By Carrie Gress
ROME, FEB. 29, 2008 (Zenit.org).- When considering the problem of poverty, instead of looking at why people are poor, we should consider what creates wealth, said a participant in a Rome conference commemorating the encyclical “Populorum Progressio.”
Michael Miller, the director of programs for the Acton Institute, a Michigan and Rome-based think tank, affirmed this Thursday during a conference hosted by the institute, with the theme “Has International Development Failed the Poor?”
The event commemorated the 40th anniversary of the social encyclical “Populorum Progressio” issued by Pope Paul VI in 1967.
“Pope Paul VI was deeply moved by the harsh reality of poverty and ‘Populorum Progressio’ was a call for Catholics and all people of good will to commit their hearts, minds, skills and resources to help the poor. And that harsh reality of poverty remains with us,” Miller said. “The Peruvian economist Hernando de Soto writing about the developing world, said: ‘It is teeming with entrepreneurs.’ And what we want to ask is how that entrepreneurial spirit can be unleashed so that the poorest of the poor can live lives that meet their dignity.”
Legionary of Christ Father Thomas Williams, author and CBS-TV commentator, said at the event: “Poverty is the natural state of man,” and therefore it is easy to see the causes of poverty. “It is the unnatural state of wealth that really needs to be investigated. Insufficient attention is given to the factors to bring this about.”
“The first of these is education,” said Father Williams. “An uneducated populace lacks the most fundamental tool for social and economic improvement. [Paul VI] states in the strongest of terms that ‘basic education is the first objective for any nation seeking to develop itself.’ He goes on to say: ‘Lack of education is as serious as lack of food; the illiterate is a starved spirit.'”
“Literacy is the ‘first and most basic tool for personal enrichment and social integration; and it is society’s most valuable tool for furthering development and economic progress,'” continued Father Williams, quoting “Populorum Progressio.” “Education and technology are not only a form of wealth in themselves, but, more importantly, guarantee the possibility of continued wealth creation for the people that possess them. Immaterial wealth has value precisely because it is a source of renewable wealth.”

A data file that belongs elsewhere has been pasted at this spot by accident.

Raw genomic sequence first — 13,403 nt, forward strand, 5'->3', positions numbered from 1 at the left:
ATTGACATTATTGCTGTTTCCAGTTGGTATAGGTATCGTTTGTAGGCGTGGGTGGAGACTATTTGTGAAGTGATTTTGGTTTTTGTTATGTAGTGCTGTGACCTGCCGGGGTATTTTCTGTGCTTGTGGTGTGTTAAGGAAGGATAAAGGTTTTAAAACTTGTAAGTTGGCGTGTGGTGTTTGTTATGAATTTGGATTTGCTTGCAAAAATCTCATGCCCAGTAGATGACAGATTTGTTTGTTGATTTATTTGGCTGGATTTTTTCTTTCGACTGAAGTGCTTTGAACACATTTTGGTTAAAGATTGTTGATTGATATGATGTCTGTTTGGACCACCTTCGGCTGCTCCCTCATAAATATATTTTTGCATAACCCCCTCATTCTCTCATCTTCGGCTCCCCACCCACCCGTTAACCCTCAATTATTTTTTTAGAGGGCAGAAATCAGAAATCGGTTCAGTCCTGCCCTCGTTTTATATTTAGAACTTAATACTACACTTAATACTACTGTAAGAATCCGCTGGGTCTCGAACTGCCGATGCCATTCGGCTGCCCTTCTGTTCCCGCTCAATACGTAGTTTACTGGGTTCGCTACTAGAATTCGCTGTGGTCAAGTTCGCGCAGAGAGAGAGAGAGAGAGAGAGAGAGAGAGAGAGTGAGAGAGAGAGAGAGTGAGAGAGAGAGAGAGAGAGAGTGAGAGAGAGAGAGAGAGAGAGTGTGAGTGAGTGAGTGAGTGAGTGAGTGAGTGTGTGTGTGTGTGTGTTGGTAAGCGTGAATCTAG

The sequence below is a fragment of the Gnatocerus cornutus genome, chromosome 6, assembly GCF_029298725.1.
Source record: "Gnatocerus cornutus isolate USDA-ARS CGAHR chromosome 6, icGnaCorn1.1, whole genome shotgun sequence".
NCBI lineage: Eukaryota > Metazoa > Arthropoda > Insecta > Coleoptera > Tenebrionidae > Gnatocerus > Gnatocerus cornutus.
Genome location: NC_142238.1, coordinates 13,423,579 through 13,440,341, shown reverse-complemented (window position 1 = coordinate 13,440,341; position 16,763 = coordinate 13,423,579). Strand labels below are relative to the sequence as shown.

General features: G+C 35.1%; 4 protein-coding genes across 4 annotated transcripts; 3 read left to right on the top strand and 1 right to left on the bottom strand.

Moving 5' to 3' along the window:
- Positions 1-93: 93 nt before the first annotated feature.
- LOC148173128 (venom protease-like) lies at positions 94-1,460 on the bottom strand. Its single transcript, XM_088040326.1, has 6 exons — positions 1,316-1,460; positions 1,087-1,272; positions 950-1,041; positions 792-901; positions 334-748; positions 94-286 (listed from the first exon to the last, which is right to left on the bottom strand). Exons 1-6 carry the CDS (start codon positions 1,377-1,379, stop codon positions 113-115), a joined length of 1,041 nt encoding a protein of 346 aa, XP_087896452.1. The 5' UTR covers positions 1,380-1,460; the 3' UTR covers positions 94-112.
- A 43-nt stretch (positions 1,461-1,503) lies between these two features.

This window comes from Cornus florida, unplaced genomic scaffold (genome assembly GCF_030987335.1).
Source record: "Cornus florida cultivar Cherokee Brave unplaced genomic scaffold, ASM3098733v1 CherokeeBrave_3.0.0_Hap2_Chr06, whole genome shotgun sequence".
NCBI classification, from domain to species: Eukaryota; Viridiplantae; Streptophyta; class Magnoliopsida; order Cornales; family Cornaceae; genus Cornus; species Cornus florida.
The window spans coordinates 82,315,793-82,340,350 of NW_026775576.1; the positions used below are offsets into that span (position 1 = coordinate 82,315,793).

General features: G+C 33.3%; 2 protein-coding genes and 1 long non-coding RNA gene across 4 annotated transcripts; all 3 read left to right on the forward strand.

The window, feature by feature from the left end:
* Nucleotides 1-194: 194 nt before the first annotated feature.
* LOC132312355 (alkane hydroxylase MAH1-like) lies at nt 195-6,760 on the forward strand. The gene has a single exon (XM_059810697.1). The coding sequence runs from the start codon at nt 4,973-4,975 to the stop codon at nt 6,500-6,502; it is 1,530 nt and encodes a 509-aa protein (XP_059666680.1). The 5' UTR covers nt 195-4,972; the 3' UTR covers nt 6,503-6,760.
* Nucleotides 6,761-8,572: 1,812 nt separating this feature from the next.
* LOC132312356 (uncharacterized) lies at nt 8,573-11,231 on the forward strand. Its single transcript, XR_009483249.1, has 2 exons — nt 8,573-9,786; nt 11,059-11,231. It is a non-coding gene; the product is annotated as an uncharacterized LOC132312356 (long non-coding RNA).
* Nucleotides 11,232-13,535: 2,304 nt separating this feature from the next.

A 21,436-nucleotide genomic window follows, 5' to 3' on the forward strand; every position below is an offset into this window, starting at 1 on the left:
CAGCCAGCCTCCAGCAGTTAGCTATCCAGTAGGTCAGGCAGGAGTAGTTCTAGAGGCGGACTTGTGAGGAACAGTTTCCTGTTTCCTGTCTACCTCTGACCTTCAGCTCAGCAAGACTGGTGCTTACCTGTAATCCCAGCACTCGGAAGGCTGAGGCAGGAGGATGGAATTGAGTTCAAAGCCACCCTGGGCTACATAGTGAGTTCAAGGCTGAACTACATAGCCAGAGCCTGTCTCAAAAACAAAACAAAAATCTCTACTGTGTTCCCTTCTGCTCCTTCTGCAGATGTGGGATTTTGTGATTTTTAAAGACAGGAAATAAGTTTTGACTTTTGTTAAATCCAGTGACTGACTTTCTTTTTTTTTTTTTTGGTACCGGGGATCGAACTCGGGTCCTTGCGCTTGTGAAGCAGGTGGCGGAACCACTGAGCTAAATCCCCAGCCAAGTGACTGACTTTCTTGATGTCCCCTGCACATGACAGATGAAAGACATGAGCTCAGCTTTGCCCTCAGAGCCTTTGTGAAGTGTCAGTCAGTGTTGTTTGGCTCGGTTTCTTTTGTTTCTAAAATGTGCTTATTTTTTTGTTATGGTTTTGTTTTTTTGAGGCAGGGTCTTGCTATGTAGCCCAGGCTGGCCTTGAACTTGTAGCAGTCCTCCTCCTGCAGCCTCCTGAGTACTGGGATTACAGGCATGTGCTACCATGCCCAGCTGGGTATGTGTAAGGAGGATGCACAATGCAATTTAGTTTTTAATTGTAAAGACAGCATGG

In addition to education, Father Williams continued: “Paul offers praise for industrialization, along with the following list of virtues […] in the encyclical: ‘The introduction of industrialization, which is necessary for economic growth and human progress, is both a sign of development and a spur to it. By dint of intelligent thought and hard work, man gradually uncovers the hidden laws of nature and learns to make better use of natural resources. As he takes control over his way of life, he is stimulated to undertake new investigations and fresh discoveries, to take prudent risks and launch new ventures, to act responsibly and give of himself unselfishly.'”
Considering the question of aid to developing countries, Father Williams underlined: “Paul insists in no uncertain terms: ‘Advanced nations have a very heavy obligation to help the developing peoples.’ Yet, despite these repeated calls for solidarity and aid, [he] also recognized a key element of what would later be called ‘sustainable development.'”
“For sustainable development to occur,” Father Williams explained, “development must not be momentary, or tied to a single contingent cause, but stable and enduring. It must not depend on ongoing external intervention, but attain a certain self-sufficiency and interdependence. On repeated occasions, Paul insists on the need for the developing nations to take personal responsibility for their own development. He declares that ‘The peoples themselves have the prime responsibility for their own development.'”
Philip Booth, the editorial and program director at the Institute of Economic Affairs in London, discussed how government to government aid has not proven itself to be an effective source of wealth creation in developing countries.
Booth said: “When ‘Populorum Progressio’ was written there was a broad consensus that the causes of poverty in the underdeveloped world were such that poverty could be relieved or alleviated by aid. There is now no such consensus about the theory and there is a great deal of empirical evidence about the lack of success of aid in promoting development.”
The problem with government aid, Booth explained, is “it is a top down process. On a fundamental level, aid rewards the governing elites in those countries where those elites keep their people poor. Aid also makes it more likely that incompetent, corrupt or brutal government will survive because aid provides the resources for governing elites to alleviate some of the internal problems caused by poor and unjust governments.”
Among his numerous examples of problems with this type of aid, Booth cited the example of a 2004 rural hospital program survey in Chad, where it was found that “only 1% of money intended to be spent on the projects actually reached the hospitals.” He added, “It is, therefore, not surprising, that 40% of Africa’s military spending is inadvertently financed by aid.”
“In fact, most of world that was underdeveloped at the time ‘Populorum Progressio’ was written are now, relatively speaking, developed, but it is extremely difficult to find evidence that aid was successful in that process of development.”